My reaction was: Since when is precise, granulated geographical knowledge some sort of prerequisite for deciding what’s right in foreign policy generally or for Ukraine specifically?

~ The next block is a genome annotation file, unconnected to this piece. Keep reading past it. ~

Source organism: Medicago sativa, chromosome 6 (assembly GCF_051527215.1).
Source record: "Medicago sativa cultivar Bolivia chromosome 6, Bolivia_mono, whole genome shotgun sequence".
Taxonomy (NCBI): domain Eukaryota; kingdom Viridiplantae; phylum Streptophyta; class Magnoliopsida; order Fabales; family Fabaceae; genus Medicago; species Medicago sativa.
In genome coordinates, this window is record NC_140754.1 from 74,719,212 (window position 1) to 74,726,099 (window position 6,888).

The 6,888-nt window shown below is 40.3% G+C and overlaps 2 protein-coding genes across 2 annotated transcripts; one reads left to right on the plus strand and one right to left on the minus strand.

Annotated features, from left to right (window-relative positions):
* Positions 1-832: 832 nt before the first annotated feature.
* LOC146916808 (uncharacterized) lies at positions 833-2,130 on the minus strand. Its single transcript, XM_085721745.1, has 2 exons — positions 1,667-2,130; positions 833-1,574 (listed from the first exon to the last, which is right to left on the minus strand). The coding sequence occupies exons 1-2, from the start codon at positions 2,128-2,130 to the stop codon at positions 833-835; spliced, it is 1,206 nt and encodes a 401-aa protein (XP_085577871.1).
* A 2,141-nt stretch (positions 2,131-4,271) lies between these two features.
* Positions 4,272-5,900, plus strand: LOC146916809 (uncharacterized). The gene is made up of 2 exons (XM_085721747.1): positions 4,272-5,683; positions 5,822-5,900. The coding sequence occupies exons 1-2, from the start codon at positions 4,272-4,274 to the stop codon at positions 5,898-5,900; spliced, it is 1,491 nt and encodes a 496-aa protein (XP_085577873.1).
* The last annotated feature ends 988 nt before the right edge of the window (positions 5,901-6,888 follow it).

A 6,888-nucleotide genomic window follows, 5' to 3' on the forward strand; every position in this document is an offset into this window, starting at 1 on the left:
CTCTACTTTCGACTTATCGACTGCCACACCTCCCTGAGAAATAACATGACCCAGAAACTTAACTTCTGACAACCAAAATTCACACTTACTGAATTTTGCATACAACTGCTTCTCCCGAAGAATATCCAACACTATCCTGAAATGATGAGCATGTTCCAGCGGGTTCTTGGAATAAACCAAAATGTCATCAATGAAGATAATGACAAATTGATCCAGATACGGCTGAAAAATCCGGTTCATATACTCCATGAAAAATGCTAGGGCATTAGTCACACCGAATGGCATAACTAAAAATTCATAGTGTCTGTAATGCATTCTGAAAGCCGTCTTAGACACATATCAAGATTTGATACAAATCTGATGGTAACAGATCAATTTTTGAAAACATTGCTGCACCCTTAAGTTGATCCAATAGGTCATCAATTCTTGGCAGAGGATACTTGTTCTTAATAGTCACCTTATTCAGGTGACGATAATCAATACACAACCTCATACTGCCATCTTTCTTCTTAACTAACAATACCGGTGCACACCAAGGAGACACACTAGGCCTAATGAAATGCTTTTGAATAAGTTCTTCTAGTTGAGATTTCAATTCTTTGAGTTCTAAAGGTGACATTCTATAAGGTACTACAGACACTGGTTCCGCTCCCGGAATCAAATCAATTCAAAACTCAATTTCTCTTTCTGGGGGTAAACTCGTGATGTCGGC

Unfortunately for the U.S., there is no such prerequisite for the general public or for politicians in Washington. No one could look back at the last twenty years of U.S. involvement overseas and conclude that we have been following the lead of particularly well-informed and knowledgeable people. By itself, the survey doesn’t tell us “what’s right,” but it does suggest that a lack of accurate information makes people more susceptible to alarmist and demagogic rhetoric about the need for taking “action” in response to a foreign crisis. The results of the survey also suggest that the public would probably be even less supportive of punitive measures if they had a better understanding of where the crisis was taking place. It’s true that many people that don’t want the U.S. to get involved in Ukraine also can’t correctly find the country on the map, but at least in their case they don’t favor hard-line measures without first knowing basic facts about the place. Those favoring an activist role in a foreign crisis have a greater obligation to understand the country in which they wish the U.S. to become involved, but it is unfortunately only too common among them to substitute certainty about “what’s right” for understanding of the relevant issues.